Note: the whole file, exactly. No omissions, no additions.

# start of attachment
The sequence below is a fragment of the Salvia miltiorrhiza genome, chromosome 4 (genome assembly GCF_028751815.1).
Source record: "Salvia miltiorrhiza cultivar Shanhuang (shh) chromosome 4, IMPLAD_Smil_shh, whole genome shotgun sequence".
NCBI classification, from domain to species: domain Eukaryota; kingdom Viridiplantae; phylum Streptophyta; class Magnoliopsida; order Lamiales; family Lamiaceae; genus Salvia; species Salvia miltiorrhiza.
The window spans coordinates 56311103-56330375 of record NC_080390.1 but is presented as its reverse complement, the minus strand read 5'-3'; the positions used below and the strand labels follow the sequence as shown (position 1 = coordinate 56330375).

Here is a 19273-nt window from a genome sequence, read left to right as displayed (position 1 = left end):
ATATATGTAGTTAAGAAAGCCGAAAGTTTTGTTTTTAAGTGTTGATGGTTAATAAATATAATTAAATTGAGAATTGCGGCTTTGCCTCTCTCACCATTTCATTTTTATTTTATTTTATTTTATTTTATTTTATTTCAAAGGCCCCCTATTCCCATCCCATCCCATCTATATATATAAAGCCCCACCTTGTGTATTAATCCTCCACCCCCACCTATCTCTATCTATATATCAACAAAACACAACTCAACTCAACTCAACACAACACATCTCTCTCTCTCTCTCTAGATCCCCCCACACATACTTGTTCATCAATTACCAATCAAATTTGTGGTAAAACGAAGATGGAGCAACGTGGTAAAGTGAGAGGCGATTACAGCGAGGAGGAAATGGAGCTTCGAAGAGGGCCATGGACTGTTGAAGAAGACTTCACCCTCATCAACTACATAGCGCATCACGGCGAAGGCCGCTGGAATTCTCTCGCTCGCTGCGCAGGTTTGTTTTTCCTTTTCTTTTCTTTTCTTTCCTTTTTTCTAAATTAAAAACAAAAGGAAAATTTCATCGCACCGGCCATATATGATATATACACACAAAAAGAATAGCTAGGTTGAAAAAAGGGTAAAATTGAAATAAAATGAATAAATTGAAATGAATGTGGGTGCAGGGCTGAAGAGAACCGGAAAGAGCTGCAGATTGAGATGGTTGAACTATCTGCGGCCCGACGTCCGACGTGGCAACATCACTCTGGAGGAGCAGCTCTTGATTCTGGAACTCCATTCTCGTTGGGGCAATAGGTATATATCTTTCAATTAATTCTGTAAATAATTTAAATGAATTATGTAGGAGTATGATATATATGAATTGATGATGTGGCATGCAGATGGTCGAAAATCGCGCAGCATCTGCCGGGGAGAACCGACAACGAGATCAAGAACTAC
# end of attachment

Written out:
The sequence below is a fragment of the Salvia miltiorrhiza genome, chromosome 4 (genome assembly GCF_028751815.1).
Source record: "Salvia miltiorrhiza cultivar Shanhuang (shh) chromosome 4, IMPLAD_Smil_shh, whole genome shotgun sequence".
NCBI classification, from domain to species: domain Eukaryota; kingdom Viridiplantae; phylum Streptophyta; class Magnoliopsida; order Lamiales; family Lamiaceae; genus Salvia; species Salvia miltiorrhiza.
The window spans coordinates 56311103-56330375 of record NC_080390.1 but is presented as its reverse complement, the minus strand read 5'-3'; the positions used below and the strand labels follow the sequence as shown (position 1 = coordinate 56330375).

Here is a 19273-nt window from a genome sequence, read left to right as displayed (position 1 = left end):
ATATATGTAGTTAAGAAAGCCGAAAGTTTTGTTTTTAAGTGTTGATGGTTAATAAATATAATTAAATTGAGAATTGCGGCTTTGCCTCTCTCACCATTTCATTTTTATTTTATTTTATTTTATTTTATTTTATTTCAAAGGCCCCCTATTCCCATCCCATCCCATCTATATATATAAAGCCCCACCTTGTGTATTAATCCTCCACCCCCACCTATCTCTATCTATATATCAACAAAACACAACTCAACTCAACTCAACACAACACATCTCTCTCTCTCTCTCTAGATCCCCCCACACATACTTGTTCATCAATTACCAATCAAATTTGTGGTAAAACGAAGATGGAGCAACGTGGTAAAGTGAGAGGCGATTACAGCGAGGAGGAAATGGAGCTTCGAAGAGGGCCATGGACTGTTGAAGAAGACTTCACCCTCATCAACTACATAGCGCATCACGGCGAAGGCCGCTGGAATTCTCTCGCTCGCTGCGCAGGTTTGTTTTTCCTTTTCTTTTCTTTTCTTTCCTTTTTTCTAAATTAAAAACAAAAGGAAAATTTCATCGCACCGGCCATATATGATATATACACACAAAAAGAATAGCTAGGTTGAAAAAAGGGTAAAATTGAAATAAAATGAATAAATTGAAATGAATGTGGGTGCAGGGCTGAAGAGAACCGGAAAGAGCTGCAGATTGAGATGGTTGAACTATCTGCGGCCCGACGTCCGACGTGGCAACATCACTCTGGAGGAGCAGCTCTTGATTCTGGAACTCCATTCTCGTTGGGGCAATAGGTATATATCTTTCAATTAATTCTGTAAATAATTTAAATGAATTATGTAGGAGTATGATATATATGAATTGATGATGTGGCATGCAGATGGTCGAAAATCGCGCAGCATCTGCCGGGGAGAACCGACAACGAGATCAAGAACTAC